I’m a virtual pack rat. Every personal email I receive is transferred into a categorized folder and never looked at again. There are thousands and thousands of emails, and like most pack rats, I can’t explain why I keep them. The emails wouldn’t ruin my life if made public, but they do contain a wealth of embarrassing personal information.

If I wanted someone else to know every thought my friends and I have had for the past 12 years, I’d print off my emails and stuff them under my mattress. But they’re password protected, so when I die, my inbox will die with me.

Or will it?

I’m a virtual pack rat. Every personal email I receive is transferred into a categorized folder and never looked at again. There are thousands and thousands of emails, and like most pack rats, I can’t explain why I keep them. The emails wouldn’t ruin my life if made public, but they do contain a wealth of embarrassing personal information.

If I wanted someone else to know every thought my friends and I have had for the past 12 years, I’d print off my emails and stuff them under my mattress. But they’re password protected, so when I die, my inbox will die with me.

Or will it?

Unfortunately, a person’s right to privacy ends after death, and that includes their digital existence. If I died, it’s possible that my entire Hotmail and Gmail accounts will be transferred onto a CD and given to the executor of my will. It’s a lengthy request that requires extensive documentation, but it’s possible.

Even Yahoo!, whose terms of service state that your account terminates upon your death (with legal exceptions) isn’t immune to this. A few years ago, the father of a US solider killed in action requested access to his son’s account. He wanted to know his son’s movements and thoughts in Iraq, feeling it would give him closure. After a lengthy legal battle, Yahoo! gave the father a CD with more than 10,000 pages of material.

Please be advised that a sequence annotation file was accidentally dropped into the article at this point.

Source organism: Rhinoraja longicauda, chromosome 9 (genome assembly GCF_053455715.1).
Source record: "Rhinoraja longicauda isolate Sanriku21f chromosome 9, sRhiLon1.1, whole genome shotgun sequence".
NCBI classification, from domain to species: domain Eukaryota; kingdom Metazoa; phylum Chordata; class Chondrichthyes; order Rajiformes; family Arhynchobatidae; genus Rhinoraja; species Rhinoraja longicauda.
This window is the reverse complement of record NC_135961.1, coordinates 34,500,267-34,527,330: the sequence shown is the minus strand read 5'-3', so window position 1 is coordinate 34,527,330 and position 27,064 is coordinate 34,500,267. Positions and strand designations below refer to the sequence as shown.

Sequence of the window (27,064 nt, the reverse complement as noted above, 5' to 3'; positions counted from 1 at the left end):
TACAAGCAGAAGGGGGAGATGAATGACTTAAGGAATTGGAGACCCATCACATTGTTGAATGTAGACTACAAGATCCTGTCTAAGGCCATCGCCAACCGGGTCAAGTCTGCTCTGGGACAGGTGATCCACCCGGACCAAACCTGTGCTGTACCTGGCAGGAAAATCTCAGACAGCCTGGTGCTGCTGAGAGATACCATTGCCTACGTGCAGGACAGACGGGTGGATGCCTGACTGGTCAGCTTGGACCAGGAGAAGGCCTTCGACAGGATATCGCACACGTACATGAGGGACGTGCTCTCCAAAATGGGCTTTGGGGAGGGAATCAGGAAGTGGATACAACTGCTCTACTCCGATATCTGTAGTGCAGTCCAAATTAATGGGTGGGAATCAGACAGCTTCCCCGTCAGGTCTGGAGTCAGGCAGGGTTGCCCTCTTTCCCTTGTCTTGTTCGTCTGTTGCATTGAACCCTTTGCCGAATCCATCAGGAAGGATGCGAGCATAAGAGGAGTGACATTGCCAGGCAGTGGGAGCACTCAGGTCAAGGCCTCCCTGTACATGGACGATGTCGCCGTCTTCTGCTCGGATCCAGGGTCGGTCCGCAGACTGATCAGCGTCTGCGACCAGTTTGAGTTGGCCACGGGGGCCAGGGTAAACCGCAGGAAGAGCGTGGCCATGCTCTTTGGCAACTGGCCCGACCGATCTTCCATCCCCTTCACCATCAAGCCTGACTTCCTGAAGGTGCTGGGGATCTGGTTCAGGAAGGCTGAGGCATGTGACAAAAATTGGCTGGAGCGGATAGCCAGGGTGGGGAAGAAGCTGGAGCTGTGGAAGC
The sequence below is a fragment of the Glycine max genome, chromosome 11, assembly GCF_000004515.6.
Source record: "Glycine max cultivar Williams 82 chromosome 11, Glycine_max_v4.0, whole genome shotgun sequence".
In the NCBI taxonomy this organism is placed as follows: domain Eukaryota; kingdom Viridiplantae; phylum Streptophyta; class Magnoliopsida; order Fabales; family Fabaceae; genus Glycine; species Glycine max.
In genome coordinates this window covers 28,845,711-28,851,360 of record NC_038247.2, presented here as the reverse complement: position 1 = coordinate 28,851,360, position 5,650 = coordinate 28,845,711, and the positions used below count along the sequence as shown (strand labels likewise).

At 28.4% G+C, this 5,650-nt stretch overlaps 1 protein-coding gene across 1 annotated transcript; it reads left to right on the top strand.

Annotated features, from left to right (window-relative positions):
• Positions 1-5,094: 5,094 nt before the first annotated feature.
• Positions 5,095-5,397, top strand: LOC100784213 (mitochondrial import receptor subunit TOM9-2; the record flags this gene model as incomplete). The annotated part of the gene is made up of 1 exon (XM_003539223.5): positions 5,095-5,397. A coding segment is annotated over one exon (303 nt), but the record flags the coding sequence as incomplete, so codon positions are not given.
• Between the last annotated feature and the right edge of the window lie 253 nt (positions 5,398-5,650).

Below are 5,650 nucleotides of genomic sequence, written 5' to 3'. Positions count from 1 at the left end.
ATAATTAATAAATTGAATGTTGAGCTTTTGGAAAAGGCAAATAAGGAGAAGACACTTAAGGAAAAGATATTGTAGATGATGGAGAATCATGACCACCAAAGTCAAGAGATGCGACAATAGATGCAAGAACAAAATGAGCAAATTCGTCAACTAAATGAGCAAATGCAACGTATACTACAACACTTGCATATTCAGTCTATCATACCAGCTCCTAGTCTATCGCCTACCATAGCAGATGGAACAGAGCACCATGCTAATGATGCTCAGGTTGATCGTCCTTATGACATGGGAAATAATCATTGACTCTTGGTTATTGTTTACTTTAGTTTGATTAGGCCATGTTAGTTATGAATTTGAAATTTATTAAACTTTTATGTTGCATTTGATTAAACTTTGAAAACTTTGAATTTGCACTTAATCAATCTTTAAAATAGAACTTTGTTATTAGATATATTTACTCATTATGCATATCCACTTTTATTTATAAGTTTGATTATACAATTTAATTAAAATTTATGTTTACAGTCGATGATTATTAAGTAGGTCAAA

What bothers me the most is that the family received ALL incoming and outgoing messages, not only the ones sent specifically to them. What business do they have reading emails that contain personal information about people they might not even know? I’m aware that emails should never be considered 100% private, regardless of the situation, but don’t hand them out if it’s not necessary.

Facebook is a bit more respectful. When you die, your family can either delete your account or memorialize it, which means that only confirmed friends can see the profile and write remembrance posts on the wall. If Twitter is notified that a user has passed away, they can remove the account or give family members a backup of their public Tweets.

People’s lives have become so digital that it’s possible to sign up for an “online will.” Services like Legacy Locker, Entrustlet and MyWebWill allow you transfer your digital assets to trusted sources, who will then carry out your digital wishes. Basically, you store your passwords on their website, and once you die, your chosen friends gain access to them.

This made me curious as to whether actual lawyers ever hear about digital assets. I emailed a few local lawyers and their results were unanimous: they’ve never prepared wills containing online information, and none of them knew that these online services existed.  They said that when people make a will, they’re thinking of things that have a tangible value, and that doesn’t include email or other online accounts. If the real executor of the will had the passwords, they would have the authority, by law,  to deal with these accounts, especially those that have a monetary value, such as PayPal or online gambling sites.

The best piece of information they gave me? If you’re worried about your online accounts, put the information in a safe place so the executor of your will can easily deal with it. To avoid any legal hassle with online wills vs real wills, I would make a special email account containing all the necessary information then give the password to my lawyer. That way, my executor can destroy my accounts and nobody will ever read the love letter I wrote to Taylor Hanson.

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